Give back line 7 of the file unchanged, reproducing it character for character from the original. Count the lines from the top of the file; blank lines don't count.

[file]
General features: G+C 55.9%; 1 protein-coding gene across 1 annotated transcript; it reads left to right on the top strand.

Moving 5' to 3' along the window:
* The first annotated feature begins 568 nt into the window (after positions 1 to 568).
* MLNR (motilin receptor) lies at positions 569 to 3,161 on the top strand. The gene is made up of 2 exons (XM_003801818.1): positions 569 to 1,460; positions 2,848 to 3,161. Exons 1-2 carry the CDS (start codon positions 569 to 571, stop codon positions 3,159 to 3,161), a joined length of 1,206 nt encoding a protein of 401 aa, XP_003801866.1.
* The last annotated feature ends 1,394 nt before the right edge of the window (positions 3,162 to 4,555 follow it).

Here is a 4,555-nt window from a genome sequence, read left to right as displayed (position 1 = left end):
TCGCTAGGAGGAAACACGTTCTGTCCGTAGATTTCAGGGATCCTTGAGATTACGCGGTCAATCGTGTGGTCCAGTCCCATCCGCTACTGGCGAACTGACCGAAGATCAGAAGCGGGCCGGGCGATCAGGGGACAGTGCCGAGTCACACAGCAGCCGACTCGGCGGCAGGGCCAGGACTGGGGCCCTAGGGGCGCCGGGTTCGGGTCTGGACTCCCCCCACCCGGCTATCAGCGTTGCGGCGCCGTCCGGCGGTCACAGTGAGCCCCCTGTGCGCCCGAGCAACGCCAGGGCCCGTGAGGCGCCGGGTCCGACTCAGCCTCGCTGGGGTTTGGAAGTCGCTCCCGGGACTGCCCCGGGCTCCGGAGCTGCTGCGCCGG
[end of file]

TCGCTAGGAGGAAACACGTTCTGTCCGTAGATTTCAGGGATCCTTGAGATTACGCGGTCAATCGTGTGGTCCAGTCCCATCCGCTACTGGCGAACTGACCGAAGATCAGAAGCGGGCCGGGCGATCAGGGGACAGTGCCGAGTCACACAGCAGCCGACTCGGCGGCAGGGCCAGGACTGGGGCCCTAGGGGCGCCGGGTTCGGGTCTGGACTCCCCCCACCCGGCTATCAGCGTTGCGGCGCCGTCCGGCGGTCACAGTGAGCCCCCTGTGCGCCCGAGCAACGCCAGGGCCCGTGAGGCGCCGGGTCCGACTCAGCCTCGCTGGGGTTTGGAAGTCGCTCCCGGGACTGCCCCGGGCTCCGGAGCTGCTGCGCCGG